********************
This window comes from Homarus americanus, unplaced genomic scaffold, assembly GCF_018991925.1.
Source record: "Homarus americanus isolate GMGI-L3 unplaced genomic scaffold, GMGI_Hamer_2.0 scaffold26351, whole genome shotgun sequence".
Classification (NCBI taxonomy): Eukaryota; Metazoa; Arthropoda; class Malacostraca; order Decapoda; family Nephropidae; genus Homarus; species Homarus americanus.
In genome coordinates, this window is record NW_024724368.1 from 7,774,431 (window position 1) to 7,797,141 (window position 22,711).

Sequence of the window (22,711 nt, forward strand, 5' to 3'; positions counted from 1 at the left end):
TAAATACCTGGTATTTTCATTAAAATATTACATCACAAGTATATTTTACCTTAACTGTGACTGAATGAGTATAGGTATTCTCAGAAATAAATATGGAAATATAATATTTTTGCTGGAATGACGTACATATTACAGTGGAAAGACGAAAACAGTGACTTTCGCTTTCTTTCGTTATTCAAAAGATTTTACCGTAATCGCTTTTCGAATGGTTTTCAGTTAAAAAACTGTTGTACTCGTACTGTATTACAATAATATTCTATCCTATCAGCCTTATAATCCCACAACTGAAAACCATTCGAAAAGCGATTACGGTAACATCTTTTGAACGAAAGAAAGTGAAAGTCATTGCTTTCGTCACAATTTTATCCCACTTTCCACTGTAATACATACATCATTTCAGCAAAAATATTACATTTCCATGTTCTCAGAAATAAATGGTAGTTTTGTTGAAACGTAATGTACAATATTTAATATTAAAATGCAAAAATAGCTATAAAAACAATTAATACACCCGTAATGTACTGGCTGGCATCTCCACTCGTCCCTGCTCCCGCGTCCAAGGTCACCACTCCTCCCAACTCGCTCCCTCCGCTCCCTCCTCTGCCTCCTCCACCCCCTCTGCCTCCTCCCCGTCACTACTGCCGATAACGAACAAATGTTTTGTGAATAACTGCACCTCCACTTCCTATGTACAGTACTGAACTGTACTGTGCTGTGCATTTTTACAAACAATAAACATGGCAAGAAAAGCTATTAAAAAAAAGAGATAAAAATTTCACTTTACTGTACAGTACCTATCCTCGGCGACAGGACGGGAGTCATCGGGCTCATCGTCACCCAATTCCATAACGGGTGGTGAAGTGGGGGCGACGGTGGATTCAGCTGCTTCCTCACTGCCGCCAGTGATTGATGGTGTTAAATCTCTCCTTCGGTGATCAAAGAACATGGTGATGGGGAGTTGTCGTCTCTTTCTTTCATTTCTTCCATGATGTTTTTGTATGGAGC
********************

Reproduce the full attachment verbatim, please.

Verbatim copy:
This window comes from Homarus americanus, unplaced genomic scaffold, assembly GCF_018991925.1.
Source record: "Homarus americanus isolate GMGI-L3 unplaced genomic scaffold, GMGI_Hamer_2.0 scaffold26351, whole genome shotgun sequence".
Classification (NCBI taxonomy): Eukaryota; Metazoa; Arthropoda; class Malacostraca; order Decapoda; family Nephropidae; genus Homarus; species Homarus americanus.
In genome coordinates, this window is record NW_024724368.1 from 7,774,431 (window position 1) to 7,797,141 (window position 22,711).

Sequence of the window (22,711 nt, forward strand, 5' to 3'; positions counted from 1 at the left end):
TAAATACCTGGTATTTTCATTAAAATATTACATCACAAGTATATTTTACCTTAACTGTGACTGAATGAGTATAGGTATTCTCAGAAATAAATATGGAAATATAATATTTTTGCTGGAATGACGTACATATTACAGTGGAAAGACGAAAACAGTGACTTTCGCTTTCTTTCGTTATTCAAAAGATTTTACCGTAATCGCTTTTCGAATGGTTTTCAGTTAAAAAACTGTTGTACTCGTACTGTATTACAATAATATTCTATCCTATCAGCCTTATAATCCCACAACTGAAAACCATTCGAAAAGCGATTACGGTAACATCTTTTGAACGAAAGAAAGTGAAAGTCATTGCTTTCGTCACAATTTTATCCCACTTTCCACTGTAATACATACATCATTTCAGCAAAAATATTACATTTCCATGTTCTCAGAAATAAATGGTAGTTTTGTTGAAACGTAATGTACAATATTTAATATTAAAATGCAAAAATAGCTATAAAAACAATTAATACACCCGTAATGTACTGGCTGGCATCTCCACTCGTCCCTGCTCCCGCGTCCAAGGTCACCACTCCTCCCAACTCGCTCCCTCCGCTCCCTCCTCTGCCTCCTCCACCCCCTCTGCCTCCTCCCCGTCACTACTGCCGATAACGAACAAATGTTTTGTGAATAACTGCACCTCCACTTCCTATGTACAGTACTGAACTGTACTGTGCTGTGCATTTTTACAAACAATAAACATGGCAAGAAAAGCTATTAAAAAAAAGAGATAAAAATTTCACTTTACTGTACAGTACCTATCCTCGGCGACAGGACGGGAGTCATCGGGCTCATCGTCACCCAATTCCATAACGGGTGGTGAAGTGGGGGCGACGGTGGATTCAGCTGCTTCCTCACTGCCGCCAGTGATTGATGGTGTTAAATCTCTCCTTCGGTGATCAAAGAACATGGTGATGGGGAGTTGTCGTCTCTTTCTTTCATTTCTTCCATGATGTTTTTGTATGGAGC